NPDES National Pollutant Discharge Elimination System
NPDES is a National System that has its origins in the Clean Water Act. The Environmental Protection Agency has given most States the authority to administer the program through the use of Generic Permits.
The City of Deltona has one such permit: the Municipal Separate Storm Sewer System or, MS4 Generic Permit.
Our storm drains are separate from our sanitary sewer. This means that anything dumped into a storm drain does not get treated and may discharge directly into nearby lakes, streams, or other surface waters, endangering the various species which may call it home.
6 Control Measures to our program:
- Public Education and Outreach as to Stormwater Impacts.
- Public Involvement/Participation.
- Illicit Discharge Detection and Elimination.
- Construction Site Stormwater Runoff Control.
- Post-Construction Stormwater Management in New Development and Redevelopment.
- Pollution Prevention/Good Housekeeping for Municipal Operations.
Deltona then developed Best Management Practices (BMPs) and Measurable Goals to assist in the implementation of these Control Measures. For more information or volunteer opportunities please contact the City of Deltona NPDES Inspector's Office at 386-878-8962.
Nutrient pollution, particularly from nitrogen and phosphorus, has consistently ranked among the primary sources of degradation in some U.S. waters for over a decade.
Excessive nitrogen and phosphorus lead to substantial water quality issues, including harmful algae blooms, hypoxia, and reductions in wildlife and their habitats.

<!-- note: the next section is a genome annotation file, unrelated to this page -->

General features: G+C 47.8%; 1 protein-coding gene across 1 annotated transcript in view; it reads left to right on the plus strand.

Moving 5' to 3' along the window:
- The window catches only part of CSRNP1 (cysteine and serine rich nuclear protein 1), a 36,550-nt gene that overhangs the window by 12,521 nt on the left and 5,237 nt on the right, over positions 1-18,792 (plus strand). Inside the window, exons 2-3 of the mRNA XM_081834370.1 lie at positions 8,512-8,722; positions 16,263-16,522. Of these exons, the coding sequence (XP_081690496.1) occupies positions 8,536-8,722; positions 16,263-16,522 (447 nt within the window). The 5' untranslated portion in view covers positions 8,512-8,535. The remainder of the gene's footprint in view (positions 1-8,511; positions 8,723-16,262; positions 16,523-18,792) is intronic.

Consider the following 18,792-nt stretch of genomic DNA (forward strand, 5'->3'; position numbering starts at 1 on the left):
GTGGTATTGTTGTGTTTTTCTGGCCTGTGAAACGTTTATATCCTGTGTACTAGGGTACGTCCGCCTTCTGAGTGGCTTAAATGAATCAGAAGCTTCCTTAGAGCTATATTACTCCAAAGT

What contribute to nitrogen and phosphorus pollution:
- Overusing fertilizer (residential and agricultural).
- Fertilizer entering waterways through impervious surfaces.
- Septic system overflow.
- Rainfall carrying animal waste to water bodies.
- Urban/suburban runoff from areas without stormwater management.
- Test your turf, avoid wasteful fertilization.
- Keep fertilizer 15ft from water bodies.
- If fertilizer is spilled, swiftly clean up spilled fertilizer.
- Calibrate spreader, prevent overspreading.
- Leave grass clippings for up to 50% nitrogen.
- When mowing, set mower deck for appropriate grass height.
- Avoid fertilizing before bad weather.
- Skip the phosphorus. Use phosphorus only if soil test indicates.
- Use iron supplements for summer lawn greenery.
- Choose suitable plants for your region's conditions.
- Embrace Florida Yards And Neighbors for more landscape guidance.
Learn more at Be Floridian Now
These small changes to your garden can affect the water quality of nearby rivers and streams.
- Use fertilizers sparingly and sweep up driveways, sidewalks and gutters.
- Plant ground cover in bare spots in your yard.
- Never dump anything down storm drains or in streams.
- Take your car to the car wash instead of washing it in the driveway.
- Pick up after your pet.
Green Industries-Best Management Practices (GI-BMP) program teaches environmentally safe landscaping practices that help conserve and protect Florida's ground and surface waters.
Download the GI-BMP Informational Brochure.
Visit your local IFAS Extension in Volusia County for more information about FY&N Program in your area.
Learn more about "The Smart Way to Grow" to help preserve Florida's Water Resources.